The Dance. . . We as participants. . . .

                         The Dance. . . . 

There is a dance that our feet learn to do when first we stand up.  That dance is learned well, for even when our legs no longer dance, our phantom feet remember the dance.  They itch to dance.  And under penalty of death we think, we stay with it.

If we decide to learn new steps, the old ones often need to be altered.  And if they are, we either think we are not needed for our dance, or we feel our steps are not noticed anymore and are taken for granted.  Either way, we feel sorry for ourselves or worse, give up.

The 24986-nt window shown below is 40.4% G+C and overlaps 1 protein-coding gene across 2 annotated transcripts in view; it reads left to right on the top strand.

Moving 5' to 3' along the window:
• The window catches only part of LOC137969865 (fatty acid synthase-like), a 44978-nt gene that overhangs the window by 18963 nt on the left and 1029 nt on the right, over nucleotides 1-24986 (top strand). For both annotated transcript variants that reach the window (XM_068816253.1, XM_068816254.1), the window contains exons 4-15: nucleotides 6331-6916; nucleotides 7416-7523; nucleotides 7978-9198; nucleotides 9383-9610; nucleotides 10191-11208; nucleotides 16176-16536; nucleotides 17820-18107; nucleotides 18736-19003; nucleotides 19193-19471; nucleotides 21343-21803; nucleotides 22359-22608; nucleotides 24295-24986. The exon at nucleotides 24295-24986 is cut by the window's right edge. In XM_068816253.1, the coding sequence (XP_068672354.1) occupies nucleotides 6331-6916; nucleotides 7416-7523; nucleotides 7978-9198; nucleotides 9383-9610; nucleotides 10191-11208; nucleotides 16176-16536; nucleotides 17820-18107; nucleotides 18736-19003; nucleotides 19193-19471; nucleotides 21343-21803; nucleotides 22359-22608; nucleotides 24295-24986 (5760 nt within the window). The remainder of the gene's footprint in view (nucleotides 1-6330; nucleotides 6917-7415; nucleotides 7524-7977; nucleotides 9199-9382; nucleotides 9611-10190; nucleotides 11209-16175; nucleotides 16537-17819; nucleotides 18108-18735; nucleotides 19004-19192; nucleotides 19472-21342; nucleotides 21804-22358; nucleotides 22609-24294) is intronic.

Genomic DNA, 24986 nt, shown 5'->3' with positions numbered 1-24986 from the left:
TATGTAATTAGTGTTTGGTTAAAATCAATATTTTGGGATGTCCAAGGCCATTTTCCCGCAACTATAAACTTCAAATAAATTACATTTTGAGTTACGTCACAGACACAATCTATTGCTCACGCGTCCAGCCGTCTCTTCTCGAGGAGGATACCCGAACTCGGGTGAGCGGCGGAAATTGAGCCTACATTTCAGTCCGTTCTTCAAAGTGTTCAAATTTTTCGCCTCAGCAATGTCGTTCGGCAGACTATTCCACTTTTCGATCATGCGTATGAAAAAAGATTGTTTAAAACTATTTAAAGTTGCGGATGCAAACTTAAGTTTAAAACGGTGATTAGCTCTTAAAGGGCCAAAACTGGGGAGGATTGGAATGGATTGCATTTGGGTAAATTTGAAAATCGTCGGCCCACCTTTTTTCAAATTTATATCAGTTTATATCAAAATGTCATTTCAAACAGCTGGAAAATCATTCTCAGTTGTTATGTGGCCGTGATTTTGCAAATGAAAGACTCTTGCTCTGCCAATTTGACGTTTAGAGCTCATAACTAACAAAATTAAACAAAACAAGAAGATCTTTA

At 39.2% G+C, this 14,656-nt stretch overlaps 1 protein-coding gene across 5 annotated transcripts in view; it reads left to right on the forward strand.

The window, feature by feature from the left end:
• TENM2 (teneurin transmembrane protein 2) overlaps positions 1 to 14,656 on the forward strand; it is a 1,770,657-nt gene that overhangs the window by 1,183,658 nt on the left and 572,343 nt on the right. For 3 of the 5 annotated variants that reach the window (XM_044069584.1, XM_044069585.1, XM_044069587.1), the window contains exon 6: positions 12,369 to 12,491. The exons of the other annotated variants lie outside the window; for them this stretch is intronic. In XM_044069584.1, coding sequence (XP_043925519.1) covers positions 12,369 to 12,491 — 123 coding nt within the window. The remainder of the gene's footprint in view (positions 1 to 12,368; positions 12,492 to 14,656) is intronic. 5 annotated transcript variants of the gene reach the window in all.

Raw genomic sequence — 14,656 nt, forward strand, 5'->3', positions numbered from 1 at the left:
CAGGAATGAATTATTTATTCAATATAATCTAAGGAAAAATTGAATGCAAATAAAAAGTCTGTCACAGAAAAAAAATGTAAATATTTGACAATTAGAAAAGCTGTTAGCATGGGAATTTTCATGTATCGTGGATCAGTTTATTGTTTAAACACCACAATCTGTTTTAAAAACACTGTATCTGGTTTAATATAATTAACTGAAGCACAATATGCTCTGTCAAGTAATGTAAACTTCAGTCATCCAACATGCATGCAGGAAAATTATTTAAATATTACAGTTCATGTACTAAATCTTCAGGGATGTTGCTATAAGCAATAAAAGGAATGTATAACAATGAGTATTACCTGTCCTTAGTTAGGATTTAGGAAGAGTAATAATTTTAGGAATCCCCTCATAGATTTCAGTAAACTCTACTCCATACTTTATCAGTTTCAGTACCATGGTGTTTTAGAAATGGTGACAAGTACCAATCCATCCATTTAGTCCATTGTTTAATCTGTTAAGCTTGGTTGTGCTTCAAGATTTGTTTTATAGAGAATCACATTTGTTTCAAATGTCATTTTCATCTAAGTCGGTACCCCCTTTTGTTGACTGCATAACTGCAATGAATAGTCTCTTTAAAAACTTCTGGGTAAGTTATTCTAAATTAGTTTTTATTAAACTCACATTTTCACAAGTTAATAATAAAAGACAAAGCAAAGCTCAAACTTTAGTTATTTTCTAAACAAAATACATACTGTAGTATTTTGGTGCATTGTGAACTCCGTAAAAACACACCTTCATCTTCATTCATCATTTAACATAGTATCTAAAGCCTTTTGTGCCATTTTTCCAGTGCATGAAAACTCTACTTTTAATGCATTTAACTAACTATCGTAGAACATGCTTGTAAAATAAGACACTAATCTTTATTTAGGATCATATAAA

Very few give in and learn new steps, perhaps slower ones.  The new dance though is alien to our self image and we are certain the new steps will be laughed at. Fortunately others do not remember our old steps as we who danced them.  In the  fashion of Fred Astaire, our memory tells us we swept others along with us.

And that is the kicker.

When one is aware that a new step is needed, one is aware also that the dance is soon ending.  How to do it gracefully, with a sweeping dip that barely touches the floor, takes a nimble body and mind.

Most  of us do it with the tentative steps we learned when first we learned to dance. For the vision might still be sweeping, but the body falters.  We soon find the audience’s attention is riveted on younger feet still learning new and beguiling steps.

We shuffle off the floor.  Our dance is over.  And we are never the wiser that the young feet doing the new dance could not dance at all without our learning the old dance first.

artwork by 
Claudia Hallissey


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